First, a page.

As Hurricane Isabel converges on the US East Coast, a veteran ESA spacecraft has provided meteorologists with crucial insights into the underlying pressure system powering the storm.
An entire flotilla of satellites is being kept busy tracking Hurricane Isabel in visible and infrared light, as well as gathering additional measurements of local sea surface temperature, wind and rainfall levels. ESA spacecraft ERS-2 has made the picture more detailed still by discerning the wind speed and direction around the hurricanes cloud and rain-wracked heart.
ERS-2 instruments include a C-band scatterometer, which works by sending a high-frequency radar pulse down to the ocean, then analysing the pattern of backscatter reflected back again. Scatterometers are particularly useful in measuring wind speed and direction at the sea surface, by detecting signature scatter from ripples on the water caused by wind. ERS-2s scatterometer is less sensitive than comparable space-based instruments to rain or bad weather, and can gather data both day and night. This makes it invaluable as an early detector of Atlantic storms – especially in the current hurricane season.
Wolfgang Lengert | alfa
Massive impact crater from a kilometer-wide iron meteorite discovered in Greenland
15.11.2018 | Faculty of Science - University of Copenhagen
The unintended consequences of dams and reservoirs
14.11.2018 | Uppsala University
Researchers at the University of New Hampshire have captured a difficult-to-view singular event involving "magnetic reconnection"--the process by which sparse particles and energy around Earth collide producing a quick but mighty explosion--in the Earth's magnetotail, the magnetic environment that trails behind the planet.
Magnetic reconnection has remained a bit of a mystery to scientists. They know it exists and have documented the effects that the energy explosions can...
Biochips have been developed at TU Wien (Vienna), on which tissue can be produced and examined. This allows supplying the tissue with different substances in a very controlled way.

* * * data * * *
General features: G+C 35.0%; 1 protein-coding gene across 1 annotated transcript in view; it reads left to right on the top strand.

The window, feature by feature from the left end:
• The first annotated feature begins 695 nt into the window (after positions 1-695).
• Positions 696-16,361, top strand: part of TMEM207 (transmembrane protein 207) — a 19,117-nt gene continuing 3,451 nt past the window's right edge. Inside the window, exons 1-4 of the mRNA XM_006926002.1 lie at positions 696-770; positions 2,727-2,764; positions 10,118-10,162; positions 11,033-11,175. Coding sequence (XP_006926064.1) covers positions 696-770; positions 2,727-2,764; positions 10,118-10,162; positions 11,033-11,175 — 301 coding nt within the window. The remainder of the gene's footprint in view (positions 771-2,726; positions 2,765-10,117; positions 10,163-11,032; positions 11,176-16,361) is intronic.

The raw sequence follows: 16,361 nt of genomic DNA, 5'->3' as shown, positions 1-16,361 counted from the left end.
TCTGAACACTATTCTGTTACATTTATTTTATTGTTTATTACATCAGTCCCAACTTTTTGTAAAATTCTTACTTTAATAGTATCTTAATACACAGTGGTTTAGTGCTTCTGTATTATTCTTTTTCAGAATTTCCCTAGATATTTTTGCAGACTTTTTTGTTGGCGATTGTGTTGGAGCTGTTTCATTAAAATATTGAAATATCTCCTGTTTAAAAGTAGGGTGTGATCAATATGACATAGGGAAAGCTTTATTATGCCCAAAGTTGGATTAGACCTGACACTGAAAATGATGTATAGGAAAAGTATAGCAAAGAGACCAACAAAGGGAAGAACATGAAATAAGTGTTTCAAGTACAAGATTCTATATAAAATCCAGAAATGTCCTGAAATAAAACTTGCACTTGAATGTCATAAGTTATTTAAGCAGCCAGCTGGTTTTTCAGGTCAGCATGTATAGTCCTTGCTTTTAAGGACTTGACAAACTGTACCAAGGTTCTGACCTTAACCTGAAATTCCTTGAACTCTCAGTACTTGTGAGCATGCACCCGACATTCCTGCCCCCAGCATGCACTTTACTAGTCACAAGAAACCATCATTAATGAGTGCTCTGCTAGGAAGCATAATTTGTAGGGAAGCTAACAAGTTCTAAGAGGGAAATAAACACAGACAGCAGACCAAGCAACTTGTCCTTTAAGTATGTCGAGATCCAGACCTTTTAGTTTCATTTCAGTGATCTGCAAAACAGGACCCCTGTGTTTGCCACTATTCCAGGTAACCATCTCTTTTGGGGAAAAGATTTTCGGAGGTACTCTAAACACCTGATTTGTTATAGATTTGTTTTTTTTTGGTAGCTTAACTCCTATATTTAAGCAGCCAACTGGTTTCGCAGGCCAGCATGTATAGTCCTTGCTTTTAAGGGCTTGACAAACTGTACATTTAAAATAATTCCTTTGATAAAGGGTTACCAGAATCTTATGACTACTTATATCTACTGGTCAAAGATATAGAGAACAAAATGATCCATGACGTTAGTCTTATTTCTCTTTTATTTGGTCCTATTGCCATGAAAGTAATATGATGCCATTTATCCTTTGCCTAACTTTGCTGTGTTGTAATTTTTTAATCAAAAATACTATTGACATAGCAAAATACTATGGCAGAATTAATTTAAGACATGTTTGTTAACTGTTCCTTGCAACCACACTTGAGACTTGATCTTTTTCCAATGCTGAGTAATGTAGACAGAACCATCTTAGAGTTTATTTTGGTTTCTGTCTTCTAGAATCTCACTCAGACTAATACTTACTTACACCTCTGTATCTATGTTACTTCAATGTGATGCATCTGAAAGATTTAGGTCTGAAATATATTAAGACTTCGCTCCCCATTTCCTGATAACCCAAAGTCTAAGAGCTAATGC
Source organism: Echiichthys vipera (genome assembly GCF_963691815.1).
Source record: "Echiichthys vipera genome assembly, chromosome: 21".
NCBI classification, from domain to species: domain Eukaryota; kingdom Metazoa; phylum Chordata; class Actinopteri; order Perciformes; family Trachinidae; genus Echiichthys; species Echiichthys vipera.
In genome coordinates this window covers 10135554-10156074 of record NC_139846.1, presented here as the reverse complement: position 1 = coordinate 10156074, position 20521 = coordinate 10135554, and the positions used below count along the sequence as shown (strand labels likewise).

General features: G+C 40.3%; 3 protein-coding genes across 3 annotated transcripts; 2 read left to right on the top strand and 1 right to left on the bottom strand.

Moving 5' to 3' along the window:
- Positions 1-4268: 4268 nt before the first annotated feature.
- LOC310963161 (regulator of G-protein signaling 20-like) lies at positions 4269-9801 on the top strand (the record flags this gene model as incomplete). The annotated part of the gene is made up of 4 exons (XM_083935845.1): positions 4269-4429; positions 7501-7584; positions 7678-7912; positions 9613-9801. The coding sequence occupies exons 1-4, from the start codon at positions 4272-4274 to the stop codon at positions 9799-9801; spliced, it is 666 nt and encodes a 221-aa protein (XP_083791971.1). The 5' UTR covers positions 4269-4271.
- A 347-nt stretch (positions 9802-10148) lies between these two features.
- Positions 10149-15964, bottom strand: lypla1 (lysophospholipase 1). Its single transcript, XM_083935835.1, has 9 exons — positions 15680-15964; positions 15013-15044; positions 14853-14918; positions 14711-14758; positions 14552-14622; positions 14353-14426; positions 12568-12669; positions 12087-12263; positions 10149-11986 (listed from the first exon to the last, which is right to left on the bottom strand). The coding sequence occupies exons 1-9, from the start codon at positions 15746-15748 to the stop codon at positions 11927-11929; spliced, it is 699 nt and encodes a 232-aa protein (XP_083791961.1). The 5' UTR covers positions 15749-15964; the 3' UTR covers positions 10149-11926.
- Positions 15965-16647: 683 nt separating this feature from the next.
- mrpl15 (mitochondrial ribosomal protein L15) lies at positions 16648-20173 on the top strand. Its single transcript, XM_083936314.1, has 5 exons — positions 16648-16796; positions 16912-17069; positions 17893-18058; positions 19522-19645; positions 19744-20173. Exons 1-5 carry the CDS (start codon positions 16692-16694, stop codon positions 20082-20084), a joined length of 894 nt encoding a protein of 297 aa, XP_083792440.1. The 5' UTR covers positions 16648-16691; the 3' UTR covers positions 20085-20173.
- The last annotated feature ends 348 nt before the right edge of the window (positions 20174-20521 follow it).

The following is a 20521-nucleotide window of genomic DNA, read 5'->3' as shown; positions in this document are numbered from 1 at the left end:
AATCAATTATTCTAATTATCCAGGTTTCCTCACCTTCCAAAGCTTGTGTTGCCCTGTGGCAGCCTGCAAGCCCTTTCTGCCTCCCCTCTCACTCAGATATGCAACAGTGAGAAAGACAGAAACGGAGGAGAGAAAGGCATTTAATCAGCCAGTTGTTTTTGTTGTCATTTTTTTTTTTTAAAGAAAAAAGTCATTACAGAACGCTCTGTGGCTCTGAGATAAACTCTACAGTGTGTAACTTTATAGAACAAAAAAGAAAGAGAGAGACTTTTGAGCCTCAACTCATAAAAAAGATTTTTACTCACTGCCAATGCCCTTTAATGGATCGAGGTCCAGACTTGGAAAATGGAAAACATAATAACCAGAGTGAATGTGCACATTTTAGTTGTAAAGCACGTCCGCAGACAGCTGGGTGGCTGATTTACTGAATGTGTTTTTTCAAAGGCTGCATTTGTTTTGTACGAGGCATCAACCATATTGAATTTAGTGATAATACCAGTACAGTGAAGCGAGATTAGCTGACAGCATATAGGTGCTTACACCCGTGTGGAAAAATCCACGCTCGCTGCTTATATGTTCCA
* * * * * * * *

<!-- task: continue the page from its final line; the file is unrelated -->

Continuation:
Cultivating human cells in the Petri dish is not a big challenge today. Producing artificial tissue, however, permeated by fine blood vessels, is a much more...
Faster and secure data communication: This is the goal of a new joint project involving physicists from the University of Würzburg. The German Federal Ministry of Education and Research funds the project with 14.8 million euro.
In our digital world data security and secure communication are becoming more and more important. Quantum communication is a promising approach to achieve...
On Saturday, 10 November 2018, the research icebreaker Polarstern will leave its homeport of Bremerhaven, bound for Cape Town, South Africa.
When choosing materials to make something, trade-offs need to be made between a host of properties, such as thickness, stiffness and weight. Depending on the application in question, finding just the right balance is the difference between success and failure
Now, a team of Penn Engineers has demonstrated a new material they call "nanocardboard," an ultrathin equivalent of corrugated paper cardboard. A square...
09.11.2018 | Event News
06.11.2018 | Event News
23.10.2018 | Event News
16.11.2018 | Health and Medicine
16.11.2018 | Life Sciences
16.11.2018 | Life Sciences